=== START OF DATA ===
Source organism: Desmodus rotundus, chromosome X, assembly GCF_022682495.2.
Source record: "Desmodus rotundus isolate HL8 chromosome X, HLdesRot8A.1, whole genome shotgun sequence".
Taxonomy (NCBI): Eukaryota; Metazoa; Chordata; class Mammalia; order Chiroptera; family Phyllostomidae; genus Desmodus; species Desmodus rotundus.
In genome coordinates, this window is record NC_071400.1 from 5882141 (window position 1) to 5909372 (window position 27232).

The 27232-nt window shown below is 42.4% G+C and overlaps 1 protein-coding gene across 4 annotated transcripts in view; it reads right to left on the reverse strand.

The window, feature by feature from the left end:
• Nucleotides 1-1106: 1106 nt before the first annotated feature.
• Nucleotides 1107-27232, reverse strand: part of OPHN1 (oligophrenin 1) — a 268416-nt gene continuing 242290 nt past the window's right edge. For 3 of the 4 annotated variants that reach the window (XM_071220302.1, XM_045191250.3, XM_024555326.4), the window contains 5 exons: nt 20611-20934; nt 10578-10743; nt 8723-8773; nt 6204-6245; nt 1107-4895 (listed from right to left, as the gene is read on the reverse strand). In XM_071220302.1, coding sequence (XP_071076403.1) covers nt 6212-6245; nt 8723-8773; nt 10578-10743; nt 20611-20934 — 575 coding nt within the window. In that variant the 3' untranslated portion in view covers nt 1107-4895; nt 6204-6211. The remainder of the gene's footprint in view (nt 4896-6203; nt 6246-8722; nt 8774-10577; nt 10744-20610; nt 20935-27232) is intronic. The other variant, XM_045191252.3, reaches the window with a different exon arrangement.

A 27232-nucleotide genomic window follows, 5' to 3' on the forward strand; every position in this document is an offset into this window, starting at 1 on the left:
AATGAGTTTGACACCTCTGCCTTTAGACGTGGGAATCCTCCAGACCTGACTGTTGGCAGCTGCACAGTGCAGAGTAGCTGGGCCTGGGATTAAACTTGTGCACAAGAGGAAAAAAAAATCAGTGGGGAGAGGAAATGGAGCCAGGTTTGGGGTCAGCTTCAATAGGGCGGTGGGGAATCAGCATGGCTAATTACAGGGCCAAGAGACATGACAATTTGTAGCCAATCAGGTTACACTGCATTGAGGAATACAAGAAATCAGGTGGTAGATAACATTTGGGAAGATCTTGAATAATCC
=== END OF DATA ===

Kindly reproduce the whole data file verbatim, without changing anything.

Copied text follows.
Source organism: Desmodus rotundus, chromosome X, assembly GCF_022682495.2.
Source record: "Desmodus rotundus isolate HL8 chromosome X, HLdesRot8A.1, whole genome shotgun sequence".
Taxonomy (NCBI): Eukaryota; Metazoa; Chordata; class Mammalia; order Chiroptera; family Phyllostomidae; genus Desmodus; species Desmodus rotundus.
In genome coordinates, this window is record NC_071400.1 from 5882141 (window position 1) to 5909372 (window position 27232).

The 27232-nt window shown below is 42.4% G+C and overlaps 1 protein-coding gene across 4 annotated transcripts in view; it reads right to left on the reverse strand.

The window, feature by feature from the left end:
• Nucleotides 1-1106: 1106 nt before the first annotated feature.
• Nucleotides 1107-27232, reverse strand: part of OPHN1 (oligophrenin 1) — a 268416-nt gene continuing 242290 nt past the window's right edge. For 3 of the 4 annotated variants that reach the window (XM_071220302.1, XM_045191250.3, XM_024555326.4), the window contains 5 exons: nt 20611-20934; nt 10578-10743; nt 8723-8773; nt 6204-6245; nt 1107-4895 (listed from right to left, as the gene is read on the reverse strand). In XM_071220302.1, coding sequence (XP_071076403.1) covers nt 6212-6245; nt 8723-8773; nt 10578-10743; nt 20611-20934 — 575 coding nt within the window. In that variant the 3' untranslated portion in view covers nt 1107-4895; nt 6204-6211. The remainder of the gene's footprint in view (nt 4896-6203; nt 6246-8722; nt 8774-10577; nt 10744-20610; nt 20935-27232) is intronic. The other variant, XM_045191252.3, reaches the window with a different exon arrangement.

A 27232-nucleotide genomic window follows, 5' to 3' on the forward strand; every position in this document is an offset into this window, starting at 1 on the left:
AATGAGTTTGACACCTCTGCCTTTAGACGTGGGAATCCTCCAGACCTGACTGTTGGCAGCTGCACAGTGCAGAGTAGCTGGGCCTGGGATTAAACTTGTGCACAAGAGGAAAAAAAAATCAGTGGGGAGAGGAAATGGAGCCAGGTTTGGGGTCAGCTTCAATAGGGCGGTGGGGAATCAGCATGGCTAATTACAGGGCCAAGAGACATGACAATTTGTAGCCAATCAGGTTACACTGCATTGAGGAATACAAGAAATCAGGTGGTAGATAACATTTGGGAAGATCTTGAATAATCC